MILLERSBURG -- After a judge ruled evidence seized during the search of a Big Prairie man's home could be used as evidence against him, despite a typographical error on the search warrant, the man on Tuesday, April 11, pleaded guilty to allegations of growing and possessing drugs.
Charles M. Bucher Sr., 62, of 13027 Township Road 511, pleaded guilty in Holmes County Common Pleas Court to illegal cultivation of marijuana and possession of hashish. In exchange for his guilty plea, the state dismissed a related charge of illegal manufacture of drugs.
The state also agreed to dismiss a firearms specification to the possession charge, which would have added an additional mandatory year in prison to the potential penalty.
Bucher, who remains free on bond, is scheduled to return to court for sentencing on June 15, at which time he faces up to six years in prison. At that time, Judge Robert Rinfret has asked the state to provide an estimated street value for the 773 grams of hash recovered from Bucher's basement.
The charges originated with a July aerial eradication effort, which led investigators to the door of his home. There they saw marijuana growing outside the house and, in plain view, evidence of illegal activity inside the house, according to Holmes County Sheriff's Sgt. Tim Stryker, who prepared an affidavit and search warrant, which was signed by Holmes County Juvenile/Probate Judge Tom Lee.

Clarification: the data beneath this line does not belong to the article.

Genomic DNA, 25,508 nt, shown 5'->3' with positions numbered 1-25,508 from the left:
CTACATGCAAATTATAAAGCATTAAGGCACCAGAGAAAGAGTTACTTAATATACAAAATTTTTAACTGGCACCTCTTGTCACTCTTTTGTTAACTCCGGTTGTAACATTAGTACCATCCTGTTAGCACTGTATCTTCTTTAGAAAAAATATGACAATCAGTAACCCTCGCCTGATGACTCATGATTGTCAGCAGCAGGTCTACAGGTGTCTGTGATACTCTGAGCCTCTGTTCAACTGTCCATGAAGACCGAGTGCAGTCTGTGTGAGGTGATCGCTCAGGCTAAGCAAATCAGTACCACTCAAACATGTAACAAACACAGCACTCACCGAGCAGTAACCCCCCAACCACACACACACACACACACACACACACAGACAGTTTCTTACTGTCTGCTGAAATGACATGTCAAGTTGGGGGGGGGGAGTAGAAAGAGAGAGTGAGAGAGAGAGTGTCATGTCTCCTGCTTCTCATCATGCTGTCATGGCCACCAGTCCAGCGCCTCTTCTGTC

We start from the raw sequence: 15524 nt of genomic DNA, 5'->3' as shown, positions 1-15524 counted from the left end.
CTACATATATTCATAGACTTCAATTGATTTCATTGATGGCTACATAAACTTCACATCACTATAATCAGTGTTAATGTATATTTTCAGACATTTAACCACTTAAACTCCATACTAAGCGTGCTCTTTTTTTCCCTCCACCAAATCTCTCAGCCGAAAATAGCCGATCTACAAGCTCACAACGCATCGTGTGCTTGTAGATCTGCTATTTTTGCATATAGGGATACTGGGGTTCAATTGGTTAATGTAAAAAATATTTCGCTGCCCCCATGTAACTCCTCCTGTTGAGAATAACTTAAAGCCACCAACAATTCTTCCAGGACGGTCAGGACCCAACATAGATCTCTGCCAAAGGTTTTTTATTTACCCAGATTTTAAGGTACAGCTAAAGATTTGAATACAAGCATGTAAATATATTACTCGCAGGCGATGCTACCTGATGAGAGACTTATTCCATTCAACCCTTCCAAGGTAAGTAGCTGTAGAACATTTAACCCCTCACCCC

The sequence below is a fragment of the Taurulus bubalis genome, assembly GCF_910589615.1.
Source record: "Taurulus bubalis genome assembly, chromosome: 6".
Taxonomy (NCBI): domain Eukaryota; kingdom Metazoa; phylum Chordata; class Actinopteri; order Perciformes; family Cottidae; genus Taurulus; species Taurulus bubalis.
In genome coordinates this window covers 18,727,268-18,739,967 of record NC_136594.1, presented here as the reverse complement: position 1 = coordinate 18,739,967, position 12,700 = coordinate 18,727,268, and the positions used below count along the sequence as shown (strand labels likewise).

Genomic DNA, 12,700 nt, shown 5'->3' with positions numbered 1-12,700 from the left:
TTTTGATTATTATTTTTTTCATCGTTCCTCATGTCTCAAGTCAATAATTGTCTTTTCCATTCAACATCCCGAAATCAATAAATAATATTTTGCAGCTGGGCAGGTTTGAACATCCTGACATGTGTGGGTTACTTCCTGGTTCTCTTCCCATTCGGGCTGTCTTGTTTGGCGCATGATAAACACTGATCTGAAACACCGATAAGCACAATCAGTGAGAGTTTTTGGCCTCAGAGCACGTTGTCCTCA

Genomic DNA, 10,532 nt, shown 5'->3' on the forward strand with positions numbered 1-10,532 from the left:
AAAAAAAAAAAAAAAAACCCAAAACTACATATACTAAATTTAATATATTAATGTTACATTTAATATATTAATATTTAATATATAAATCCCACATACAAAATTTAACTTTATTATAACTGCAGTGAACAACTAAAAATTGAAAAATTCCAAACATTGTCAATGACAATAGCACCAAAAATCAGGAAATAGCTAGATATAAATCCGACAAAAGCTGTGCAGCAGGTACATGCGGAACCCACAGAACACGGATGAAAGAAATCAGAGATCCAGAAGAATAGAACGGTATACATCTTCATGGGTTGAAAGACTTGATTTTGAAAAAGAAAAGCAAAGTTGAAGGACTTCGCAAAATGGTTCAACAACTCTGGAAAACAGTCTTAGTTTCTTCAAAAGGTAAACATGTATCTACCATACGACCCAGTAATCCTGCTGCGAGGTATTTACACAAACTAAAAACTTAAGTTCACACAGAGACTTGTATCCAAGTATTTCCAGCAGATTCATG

During the search, conducted while Bucher was on vacation, officers found 31 marijuana plants, several baggies of marijuana, containers of hash and evidence Bucher was extracting the THC from marijuana to create hash. They also found a loaded rifle, which was seized, in the residence, according to the Sheriff's Office.
Despite the large quantities of drugs found on Bucher's property, defense attorney Dan Kaufman said the drugs were for Bucher's personal consumption and part of self-treatment for pain management and nerve damage.
While Bucher has a 1982 conviction in Holmes County for cultivation and 1989 in Wayne County for trafficking, Holmes County Assistant Prosecutor F. Christopher Oehl said he is unaware of any recent intelligence identifying Bucher as a dealer.
Nevertheless, Rinfret told Bucher, "A guy that has one plant growing, to me, that's self-consumption." But, with 31 plants and a large quantity of finished product, he added, "When I hear that, I don't think it's for personal consumption. I think it's for sale."
Reporter Christine Pratt can be reached at 330-674-5676 or email@example.com.